DENVER (AP) -- Not a word is spoken as five aging artists sit at a table in a small room and draw. Talking is discouraged, since it can be distracting: The artists are Alzheimer's patients in the first stages of the dementia disorder that afflicts an estimated 4.5 million Americans.
One patient, Jim Lash, 83, isn't moving. His brush is still.
"He was hung up. I suggested he go on to another part of it,'' said aide Jeanne Hill, and he did.
Getting Alzheimer's patients to sit for 45 minutes is a challenge under any circumstances and for some of the artists the choice of colors has to be limited.
The group is part of the Memories in the Making program that began in 1988 in Orange County, Calif. There are now dozens of chapters in 26 states and experts say the artwork has provided an extraordinary outlet for Alzheimer's patients.
"One of the things that emerged was that even with the loss of memory the capacity for imagination still has it place,'' said Dr. Gene Cohen, the director of the Center on Aging, Health & Humanities at George Washington University who has studied the effect of art on people with Alzheimer's.
"Art is a wonderful activity that taps into imagination,'' Cohen said. "That is one reason there has been increasing attention to art for people with Alzheimer's. Even as memory fades the imagination has the capacity to be robust.''
The illness affects parts of the brain that control thought, memory and language. Its cause remains unknown and there is no cure, though some drugs can slow the illness in its early and middle stages.
There is research that suggests artwork helps Alzheimer's patients. A small study last year of 12 people, ages 65 to 85, found that weekly sessions helped Alzheimer's patients focus their attention for 30 to 45 minutes and that completing artwork brought them "pleasure and satisfaction.''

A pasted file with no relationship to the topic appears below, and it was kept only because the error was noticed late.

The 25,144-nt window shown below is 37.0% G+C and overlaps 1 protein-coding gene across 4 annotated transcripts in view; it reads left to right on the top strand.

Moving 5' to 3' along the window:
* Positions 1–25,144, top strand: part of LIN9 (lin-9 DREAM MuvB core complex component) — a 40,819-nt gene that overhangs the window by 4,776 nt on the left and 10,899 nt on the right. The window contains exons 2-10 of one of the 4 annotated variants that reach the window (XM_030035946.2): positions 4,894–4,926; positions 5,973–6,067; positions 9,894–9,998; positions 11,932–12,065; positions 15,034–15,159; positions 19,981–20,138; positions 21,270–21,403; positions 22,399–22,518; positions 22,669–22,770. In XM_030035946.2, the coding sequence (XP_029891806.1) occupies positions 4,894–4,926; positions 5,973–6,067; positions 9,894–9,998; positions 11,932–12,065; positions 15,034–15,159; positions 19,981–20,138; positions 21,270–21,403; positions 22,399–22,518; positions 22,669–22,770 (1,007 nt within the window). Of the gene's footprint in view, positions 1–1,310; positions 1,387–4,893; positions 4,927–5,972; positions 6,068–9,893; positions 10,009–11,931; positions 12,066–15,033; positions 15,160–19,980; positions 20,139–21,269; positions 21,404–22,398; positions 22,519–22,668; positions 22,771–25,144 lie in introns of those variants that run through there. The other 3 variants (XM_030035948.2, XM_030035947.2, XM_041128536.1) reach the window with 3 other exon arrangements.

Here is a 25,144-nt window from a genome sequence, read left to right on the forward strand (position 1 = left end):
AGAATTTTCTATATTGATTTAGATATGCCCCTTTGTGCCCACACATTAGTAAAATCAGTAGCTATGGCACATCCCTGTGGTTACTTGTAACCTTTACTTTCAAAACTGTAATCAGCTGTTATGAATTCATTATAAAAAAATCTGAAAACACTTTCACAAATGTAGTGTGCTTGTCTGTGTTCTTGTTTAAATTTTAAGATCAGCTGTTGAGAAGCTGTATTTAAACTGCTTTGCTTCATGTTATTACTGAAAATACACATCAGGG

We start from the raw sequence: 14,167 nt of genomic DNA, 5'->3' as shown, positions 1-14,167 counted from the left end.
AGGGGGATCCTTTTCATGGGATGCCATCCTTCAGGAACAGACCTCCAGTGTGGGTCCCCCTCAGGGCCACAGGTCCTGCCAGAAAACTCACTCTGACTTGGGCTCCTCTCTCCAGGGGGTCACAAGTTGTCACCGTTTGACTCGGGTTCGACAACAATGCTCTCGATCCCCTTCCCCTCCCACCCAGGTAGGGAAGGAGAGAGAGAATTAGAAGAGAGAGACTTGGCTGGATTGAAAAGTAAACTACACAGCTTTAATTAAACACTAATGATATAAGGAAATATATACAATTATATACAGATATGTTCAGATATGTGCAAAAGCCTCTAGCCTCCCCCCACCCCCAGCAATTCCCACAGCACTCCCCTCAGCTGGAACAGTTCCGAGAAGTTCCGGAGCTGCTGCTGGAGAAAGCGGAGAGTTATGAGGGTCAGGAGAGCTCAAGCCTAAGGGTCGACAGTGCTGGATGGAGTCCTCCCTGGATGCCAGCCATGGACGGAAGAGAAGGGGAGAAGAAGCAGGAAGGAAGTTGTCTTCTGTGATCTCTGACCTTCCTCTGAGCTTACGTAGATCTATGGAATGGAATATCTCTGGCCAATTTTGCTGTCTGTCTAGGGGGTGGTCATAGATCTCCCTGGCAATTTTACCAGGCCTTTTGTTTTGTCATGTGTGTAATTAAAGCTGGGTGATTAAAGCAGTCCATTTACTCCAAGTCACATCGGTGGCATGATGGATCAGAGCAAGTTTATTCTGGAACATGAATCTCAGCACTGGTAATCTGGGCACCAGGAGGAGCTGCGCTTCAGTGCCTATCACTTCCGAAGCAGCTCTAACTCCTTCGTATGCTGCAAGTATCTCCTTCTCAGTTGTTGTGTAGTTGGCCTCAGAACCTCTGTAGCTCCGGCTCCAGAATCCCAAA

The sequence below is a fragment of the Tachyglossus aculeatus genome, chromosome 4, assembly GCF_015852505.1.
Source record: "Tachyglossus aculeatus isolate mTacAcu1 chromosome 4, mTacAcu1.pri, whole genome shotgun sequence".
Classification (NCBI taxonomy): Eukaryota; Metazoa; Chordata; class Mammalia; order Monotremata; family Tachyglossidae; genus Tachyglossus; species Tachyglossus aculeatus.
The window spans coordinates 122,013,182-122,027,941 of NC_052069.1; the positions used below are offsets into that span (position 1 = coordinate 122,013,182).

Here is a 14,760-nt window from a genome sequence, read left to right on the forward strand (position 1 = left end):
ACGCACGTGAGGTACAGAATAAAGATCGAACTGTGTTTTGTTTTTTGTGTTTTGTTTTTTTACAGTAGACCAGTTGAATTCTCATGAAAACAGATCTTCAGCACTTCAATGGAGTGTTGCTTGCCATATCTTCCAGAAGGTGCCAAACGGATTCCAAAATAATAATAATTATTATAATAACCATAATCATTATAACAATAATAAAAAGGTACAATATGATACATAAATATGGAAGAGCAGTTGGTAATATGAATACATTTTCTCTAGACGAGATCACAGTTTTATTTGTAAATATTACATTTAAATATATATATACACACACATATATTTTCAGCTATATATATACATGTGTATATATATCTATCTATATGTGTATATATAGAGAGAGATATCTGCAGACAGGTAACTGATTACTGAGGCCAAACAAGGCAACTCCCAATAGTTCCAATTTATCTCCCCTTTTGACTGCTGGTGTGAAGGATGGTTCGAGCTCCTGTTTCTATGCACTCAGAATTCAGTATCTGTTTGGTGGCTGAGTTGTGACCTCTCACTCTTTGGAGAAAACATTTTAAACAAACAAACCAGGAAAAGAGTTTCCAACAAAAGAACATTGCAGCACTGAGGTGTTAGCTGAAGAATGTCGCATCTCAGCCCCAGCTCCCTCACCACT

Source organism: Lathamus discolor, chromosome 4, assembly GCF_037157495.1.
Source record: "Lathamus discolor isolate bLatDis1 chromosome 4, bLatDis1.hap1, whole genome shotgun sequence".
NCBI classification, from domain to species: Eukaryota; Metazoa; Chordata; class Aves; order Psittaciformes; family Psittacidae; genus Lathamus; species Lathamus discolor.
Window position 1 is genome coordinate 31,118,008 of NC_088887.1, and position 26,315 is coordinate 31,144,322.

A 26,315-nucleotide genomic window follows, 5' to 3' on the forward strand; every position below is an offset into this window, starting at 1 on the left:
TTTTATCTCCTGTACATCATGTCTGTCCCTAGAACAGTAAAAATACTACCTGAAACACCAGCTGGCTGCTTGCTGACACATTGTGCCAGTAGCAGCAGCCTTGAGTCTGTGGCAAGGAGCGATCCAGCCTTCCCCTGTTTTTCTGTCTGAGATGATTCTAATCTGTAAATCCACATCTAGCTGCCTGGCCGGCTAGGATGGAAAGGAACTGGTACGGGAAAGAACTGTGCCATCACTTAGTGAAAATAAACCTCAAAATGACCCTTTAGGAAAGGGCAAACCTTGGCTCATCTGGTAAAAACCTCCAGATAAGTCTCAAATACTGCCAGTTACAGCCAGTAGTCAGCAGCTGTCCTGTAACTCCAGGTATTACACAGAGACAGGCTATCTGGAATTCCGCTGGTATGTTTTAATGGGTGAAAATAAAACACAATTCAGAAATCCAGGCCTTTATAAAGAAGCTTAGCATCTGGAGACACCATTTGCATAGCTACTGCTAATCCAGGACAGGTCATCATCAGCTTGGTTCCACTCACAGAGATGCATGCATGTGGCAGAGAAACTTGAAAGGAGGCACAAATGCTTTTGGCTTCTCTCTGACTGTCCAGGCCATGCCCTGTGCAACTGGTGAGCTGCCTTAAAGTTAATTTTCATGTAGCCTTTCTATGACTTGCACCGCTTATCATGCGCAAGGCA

"This was particularly encouraging, given that most individuals with dementia have difficulty with attention and concentration and are unable to initiate, maintain, or complete a task without assistance and cueing,'' according to the study led by Clarissa Rentz, program director for the Cincinnati chapter of the Alzheimer's Association, and Jennifer Kinney, a gerontology expert at Miami University of Ohio.
The only activity that comes close to helping Alzheimer's patients the same way is music, the researchers said.
There is no indication the good feelings last, but few dispute the benefits of the art therapy.
"It is an opportunity to express themselves even after some of their standard human communications abilities of expression have gone,'' said Peter Reed, director of care services for the Alzheimer's Association.
Just being around people brings a smile to Lash, who can remember the day he went to work as a paper hanger -- the same day Wendell Wilkie was nominated for president by the Republican Party in 1940.
"It's annoying that I can't remember the names of people I met six hours ago,'' said Lash, who produced two small watercolors of lions.
"It's better than sitting home and just doing nothing,'' he said.
For those who have problems carrying out movements, facilitators will use a hand-over-hand technique, which guides the artist so he or she can do it on their own. Volunteer aides can help artists identify objects and provide the words to help them express their feelings.
For retired Army officer Alex Zenz, 78, artwork is "an escape.''
"I can do what I want to do,'' Zenz said as he drew a copy of Robert Campaign's "Master of Females'' from a book.
Zenz's wife, Dolores, said art is "a way for him to let out steam. He had a number of tough years in the military, in Korea and Vietnam.''
The paintings and drawings of Alzheimer's patients like Cohen and Lash sell at Memories in the Making-led auctions throughout the country, helping fund efforts to fight the disease.
"I really like what I am doing,'' Lash said. "I always say that if I can see anything I can draw it.''